We need to determine how much of the 6.5 TB used space on a shared network drive is geographic or spatial data. It's a squirrels nest, built up over 3 decades from hundreds of people (though by volume mostly in past 3 years) across all walks of business using a variety of naming and filing standards -- including none and the dreaded "misc".

Oh oh. <7% free space

"Spatial" in this context is anything produced by ArcView 3, ArcInfo, ArcGIS, PCI, ER Mapper, Global Mapper, QGIS, DNR Garmin, Basecamp, MapInfo ...

My plan of the moment is a simple brute force itemization of file extensions, at least to get us some ballpark estimates.

Singular types like shapefiles and ArcInfo grids & coverages are easy as the extensions .shp, .shx, .adf, ... aren't used by anything else.

Shared types like DBase .dbf and images .tif, .jpg, offer complication, though ones larger than 300 MB are very likely spatial.

Before I hack together a personal and idiosyncratic solution. Has anyone solved this already?

  • Ideally, all of the spatial data saved should be registered in some kind of metadata repository, but sadly even in large enterprises it's just a mapped drive ;) sigh. Faced this problem earlier, but instead of just estimating the size, I've gone through the piles and categorized the data, moved things around, and registered everything in a repository to keep track on what exists. Good luck with this tedious work, hope things will work out well for you. – Alex Tereshenkov Jul 29 '16 at 18:07
  • 6
    gdalinfo and ogrinfo can auto detect format from a single file, and will list other detected files identified as belonging to a data source, so can be used to audit and organize – mdsumner Jul 29 '16 at 18:30
  • Its an intractable problem, not least because of a lack of agreement on what counts as spatial. A PNG image of my cat (if I had one) and a PNG format of aerial imagery both look the same, even to GDAL/OGR. That aerial imagery PNG might or might not be spatial depending on your opinion, or depending on the existence of a world file that may be in another directory, or on some users' desktop. Or the PNG is spatial if its in a specific directory structure that makes it Z/X/Y tiles.. – BradHards Jul 31 '16 at 1:35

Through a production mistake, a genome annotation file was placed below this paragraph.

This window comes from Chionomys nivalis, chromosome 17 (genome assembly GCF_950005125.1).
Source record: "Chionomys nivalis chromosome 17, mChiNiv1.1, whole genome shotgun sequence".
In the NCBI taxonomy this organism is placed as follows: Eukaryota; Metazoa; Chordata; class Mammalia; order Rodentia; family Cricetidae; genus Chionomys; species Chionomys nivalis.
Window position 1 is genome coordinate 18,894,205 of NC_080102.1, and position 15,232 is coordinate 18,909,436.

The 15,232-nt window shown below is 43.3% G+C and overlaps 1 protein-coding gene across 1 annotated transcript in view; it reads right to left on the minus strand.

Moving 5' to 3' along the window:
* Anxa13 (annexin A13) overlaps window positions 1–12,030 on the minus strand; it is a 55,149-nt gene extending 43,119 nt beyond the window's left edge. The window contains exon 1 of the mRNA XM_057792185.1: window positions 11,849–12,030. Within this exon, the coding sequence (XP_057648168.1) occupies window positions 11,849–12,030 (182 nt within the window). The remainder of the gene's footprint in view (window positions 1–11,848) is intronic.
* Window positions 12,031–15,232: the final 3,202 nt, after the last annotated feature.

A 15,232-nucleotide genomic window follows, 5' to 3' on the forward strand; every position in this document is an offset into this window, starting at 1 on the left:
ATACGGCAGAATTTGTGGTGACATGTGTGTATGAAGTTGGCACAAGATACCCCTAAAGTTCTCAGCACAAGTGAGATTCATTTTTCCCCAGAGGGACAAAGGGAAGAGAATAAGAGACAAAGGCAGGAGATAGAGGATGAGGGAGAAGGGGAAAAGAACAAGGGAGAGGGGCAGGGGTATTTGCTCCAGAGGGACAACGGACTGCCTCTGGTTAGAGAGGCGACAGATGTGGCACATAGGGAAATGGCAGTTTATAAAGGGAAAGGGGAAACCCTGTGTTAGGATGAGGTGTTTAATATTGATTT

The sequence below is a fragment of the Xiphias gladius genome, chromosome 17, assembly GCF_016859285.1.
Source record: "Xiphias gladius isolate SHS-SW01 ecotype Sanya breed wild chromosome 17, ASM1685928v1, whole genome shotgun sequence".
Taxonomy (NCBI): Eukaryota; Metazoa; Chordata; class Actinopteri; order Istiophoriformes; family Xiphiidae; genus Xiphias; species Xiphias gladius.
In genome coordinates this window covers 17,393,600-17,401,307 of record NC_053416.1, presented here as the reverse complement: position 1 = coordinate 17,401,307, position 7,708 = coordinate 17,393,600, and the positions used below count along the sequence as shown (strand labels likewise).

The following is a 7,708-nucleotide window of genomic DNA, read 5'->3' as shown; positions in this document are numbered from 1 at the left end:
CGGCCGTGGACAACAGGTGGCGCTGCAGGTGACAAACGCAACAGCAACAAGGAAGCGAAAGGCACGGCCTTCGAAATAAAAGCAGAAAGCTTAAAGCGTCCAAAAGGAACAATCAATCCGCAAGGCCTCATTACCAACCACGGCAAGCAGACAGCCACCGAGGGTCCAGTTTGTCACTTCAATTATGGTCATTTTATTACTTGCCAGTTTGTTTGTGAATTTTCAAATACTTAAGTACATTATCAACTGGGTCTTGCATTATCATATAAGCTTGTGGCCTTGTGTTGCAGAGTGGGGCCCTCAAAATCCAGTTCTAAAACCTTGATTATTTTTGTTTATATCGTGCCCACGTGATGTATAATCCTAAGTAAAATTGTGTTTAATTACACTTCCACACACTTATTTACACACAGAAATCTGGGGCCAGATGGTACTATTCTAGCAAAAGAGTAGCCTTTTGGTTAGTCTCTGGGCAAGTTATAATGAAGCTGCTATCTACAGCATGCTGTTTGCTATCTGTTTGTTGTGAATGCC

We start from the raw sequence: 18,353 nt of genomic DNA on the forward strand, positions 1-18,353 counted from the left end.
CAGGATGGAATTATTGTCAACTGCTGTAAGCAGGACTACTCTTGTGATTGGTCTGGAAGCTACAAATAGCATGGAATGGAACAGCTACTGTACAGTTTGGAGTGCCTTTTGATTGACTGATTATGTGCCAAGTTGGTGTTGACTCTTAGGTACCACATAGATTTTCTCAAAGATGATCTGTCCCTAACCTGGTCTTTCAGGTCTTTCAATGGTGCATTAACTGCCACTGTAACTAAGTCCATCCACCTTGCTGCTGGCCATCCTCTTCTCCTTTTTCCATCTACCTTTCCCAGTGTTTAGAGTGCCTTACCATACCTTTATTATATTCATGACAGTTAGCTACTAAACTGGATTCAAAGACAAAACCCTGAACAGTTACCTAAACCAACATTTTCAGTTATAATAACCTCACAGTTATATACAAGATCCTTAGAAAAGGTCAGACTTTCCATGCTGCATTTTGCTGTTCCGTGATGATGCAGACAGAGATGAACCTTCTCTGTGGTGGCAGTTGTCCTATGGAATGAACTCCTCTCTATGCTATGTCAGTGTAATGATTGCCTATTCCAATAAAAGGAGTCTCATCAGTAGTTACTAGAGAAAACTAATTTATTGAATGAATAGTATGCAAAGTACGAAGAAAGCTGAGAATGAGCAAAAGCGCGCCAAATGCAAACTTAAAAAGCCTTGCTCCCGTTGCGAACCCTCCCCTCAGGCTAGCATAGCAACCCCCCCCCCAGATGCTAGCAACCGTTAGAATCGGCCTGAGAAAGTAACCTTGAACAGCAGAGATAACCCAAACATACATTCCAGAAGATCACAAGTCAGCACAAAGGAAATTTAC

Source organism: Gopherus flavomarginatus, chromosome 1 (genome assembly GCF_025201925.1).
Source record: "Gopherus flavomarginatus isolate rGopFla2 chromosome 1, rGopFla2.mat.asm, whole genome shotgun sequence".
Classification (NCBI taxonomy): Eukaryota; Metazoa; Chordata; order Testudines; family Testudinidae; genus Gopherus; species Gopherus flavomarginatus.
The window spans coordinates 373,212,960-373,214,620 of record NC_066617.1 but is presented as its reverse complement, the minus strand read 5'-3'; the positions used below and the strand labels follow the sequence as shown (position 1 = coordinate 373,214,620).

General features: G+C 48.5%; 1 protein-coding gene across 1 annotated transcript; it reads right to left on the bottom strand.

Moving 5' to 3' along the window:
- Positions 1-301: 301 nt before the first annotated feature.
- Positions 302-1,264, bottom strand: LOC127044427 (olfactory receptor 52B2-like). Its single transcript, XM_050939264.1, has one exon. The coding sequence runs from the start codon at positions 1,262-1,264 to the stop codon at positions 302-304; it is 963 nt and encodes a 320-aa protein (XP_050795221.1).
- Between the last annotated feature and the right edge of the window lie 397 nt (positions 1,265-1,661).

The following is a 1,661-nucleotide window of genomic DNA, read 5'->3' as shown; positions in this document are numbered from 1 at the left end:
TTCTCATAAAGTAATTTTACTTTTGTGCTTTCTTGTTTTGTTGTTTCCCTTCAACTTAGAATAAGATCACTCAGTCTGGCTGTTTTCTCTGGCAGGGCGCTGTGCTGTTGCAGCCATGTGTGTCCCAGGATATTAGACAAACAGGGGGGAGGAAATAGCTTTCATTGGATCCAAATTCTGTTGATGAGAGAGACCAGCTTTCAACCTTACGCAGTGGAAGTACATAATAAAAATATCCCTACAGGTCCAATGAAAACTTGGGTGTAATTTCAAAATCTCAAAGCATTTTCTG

• Only partial support, but if on Windows, I've often started with a GUI solution to help figure out priority places to start. Check out WinDirStat - note there are linux and macosx variants. – SaultDon Aug 13 '16 at 3:38

There's always some manual effort in this type of task, but I would use something like this as a starting point. I found the basic code as vahid abdi's response to this post and just modified it a tiny bit to be compatible with both Python 2 and 3. It's rough, and I would suggest improving the script in order to sort/filter the data for specific extensions or sort by total size as well as adding easy filtering for specific extensions. I ran this and found that we have 2.6 GB of file databases (.gdf).

import os
import collections
extensions = collections.defaultdict(int)
size = collections.defaultdict(int)

for path, dirs, files in os.walk('./'):
   for filename in files:
       extensions[os.path.splitext(filename)[1].lower()] += 1
       size[os.path.splitext(filename)[1].lower()] += os.path.getsize(path+os.sep+filename)

for key,value in extensions.items():
    print ('Extension: ', key, ' ', value, ' items')

for key,value in size.items():
    print ('Extension: ', key, ' ', value, ' size')

Your Answer

By clicking “Post Your Answer”, you agree to our terms of service, privacy policy and cookie policy

Not the answer you're looking for? Browse other questions tagged or ask your own question.